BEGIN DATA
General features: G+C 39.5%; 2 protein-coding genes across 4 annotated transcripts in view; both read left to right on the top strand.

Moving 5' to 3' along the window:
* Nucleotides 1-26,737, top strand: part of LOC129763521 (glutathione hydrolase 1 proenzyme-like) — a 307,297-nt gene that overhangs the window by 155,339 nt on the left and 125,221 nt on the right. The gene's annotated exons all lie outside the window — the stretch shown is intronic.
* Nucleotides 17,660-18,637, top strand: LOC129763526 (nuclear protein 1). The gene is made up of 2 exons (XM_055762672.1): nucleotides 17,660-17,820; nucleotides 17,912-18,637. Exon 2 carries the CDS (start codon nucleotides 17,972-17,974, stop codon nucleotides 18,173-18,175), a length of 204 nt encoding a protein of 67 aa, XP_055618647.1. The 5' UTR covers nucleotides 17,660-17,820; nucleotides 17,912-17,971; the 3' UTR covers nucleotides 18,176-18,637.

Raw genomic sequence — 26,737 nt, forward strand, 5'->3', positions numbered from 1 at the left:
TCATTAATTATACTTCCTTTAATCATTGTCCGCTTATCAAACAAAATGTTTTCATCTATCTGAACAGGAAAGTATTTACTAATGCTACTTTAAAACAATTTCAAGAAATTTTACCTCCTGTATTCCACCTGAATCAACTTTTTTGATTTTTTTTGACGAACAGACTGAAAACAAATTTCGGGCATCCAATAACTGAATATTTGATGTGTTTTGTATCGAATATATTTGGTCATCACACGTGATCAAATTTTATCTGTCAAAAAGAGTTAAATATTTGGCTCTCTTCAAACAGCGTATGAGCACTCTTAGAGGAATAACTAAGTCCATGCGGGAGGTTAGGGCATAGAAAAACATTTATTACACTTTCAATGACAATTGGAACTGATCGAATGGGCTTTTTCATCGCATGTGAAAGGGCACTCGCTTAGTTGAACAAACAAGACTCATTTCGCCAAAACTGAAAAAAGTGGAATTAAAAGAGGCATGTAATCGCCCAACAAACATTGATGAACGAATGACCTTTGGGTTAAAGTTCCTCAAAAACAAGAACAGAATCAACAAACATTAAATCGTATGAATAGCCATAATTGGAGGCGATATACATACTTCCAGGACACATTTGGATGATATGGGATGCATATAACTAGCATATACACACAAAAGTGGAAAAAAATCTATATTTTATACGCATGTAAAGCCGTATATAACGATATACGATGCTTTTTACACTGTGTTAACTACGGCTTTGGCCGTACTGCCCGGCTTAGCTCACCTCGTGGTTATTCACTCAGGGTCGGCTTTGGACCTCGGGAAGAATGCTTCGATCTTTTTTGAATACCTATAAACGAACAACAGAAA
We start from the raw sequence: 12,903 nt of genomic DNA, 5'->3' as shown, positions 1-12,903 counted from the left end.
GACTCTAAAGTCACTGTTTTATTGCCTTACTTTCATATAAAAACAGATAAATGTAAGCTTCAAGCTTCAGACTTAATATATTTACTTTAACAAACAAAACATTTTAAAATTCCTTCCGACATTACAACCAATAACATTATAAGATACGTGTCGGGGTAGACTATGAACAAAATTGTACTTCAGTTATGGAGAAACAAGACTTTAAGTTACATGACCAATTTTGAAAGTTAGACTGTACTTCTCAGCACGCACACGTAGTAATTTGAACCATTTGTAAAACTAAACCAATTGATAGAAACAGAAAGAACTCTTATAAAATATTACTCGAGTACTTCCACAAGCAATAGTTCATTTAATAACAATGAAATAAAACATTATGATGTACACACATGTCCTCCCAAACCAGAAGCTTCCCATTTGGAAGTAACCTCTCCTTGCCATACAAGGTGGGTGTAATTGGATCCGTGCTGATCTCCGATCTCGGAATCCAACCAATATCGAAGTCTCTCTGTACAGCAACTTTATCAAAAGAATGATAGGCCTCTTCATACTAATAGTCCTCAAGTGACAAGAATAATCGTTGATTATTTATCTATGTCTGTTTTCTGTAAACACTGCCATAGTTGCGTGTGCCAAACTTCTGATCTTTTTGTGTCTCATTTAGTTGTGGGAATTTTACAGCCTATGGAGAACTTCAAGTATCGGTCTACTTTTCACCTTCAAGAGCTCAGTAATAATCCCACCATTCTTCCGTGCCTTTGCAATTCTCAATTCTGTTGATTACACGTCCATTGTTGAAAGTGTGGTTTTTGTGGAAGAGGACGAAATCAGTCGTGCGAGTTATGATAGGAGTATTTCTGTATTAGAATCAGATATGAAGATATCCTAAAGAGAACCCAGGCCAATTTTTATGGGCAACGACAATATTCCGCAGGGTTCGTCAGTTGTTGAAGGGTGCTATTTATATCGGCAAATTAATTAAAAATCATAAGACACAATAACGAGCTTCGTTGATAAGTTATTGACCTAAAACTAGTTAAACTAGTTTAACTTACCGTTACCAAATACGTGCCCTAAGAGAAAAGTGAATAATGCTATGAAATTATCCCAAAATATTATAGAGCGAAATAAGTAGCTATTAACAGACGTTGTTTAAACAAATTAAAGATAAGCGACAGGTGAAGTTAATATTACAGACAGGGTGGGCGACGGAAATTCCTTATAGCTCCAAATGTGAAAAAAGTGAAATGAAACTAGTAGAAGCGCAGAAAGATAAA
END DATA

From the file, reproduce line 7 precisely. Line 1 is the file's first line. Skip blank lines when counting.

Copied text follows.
We start from the raw sequence: 12,903 nt of genomic DNA, 5'->3' as shown, positions 1-12,903 counted from the left end.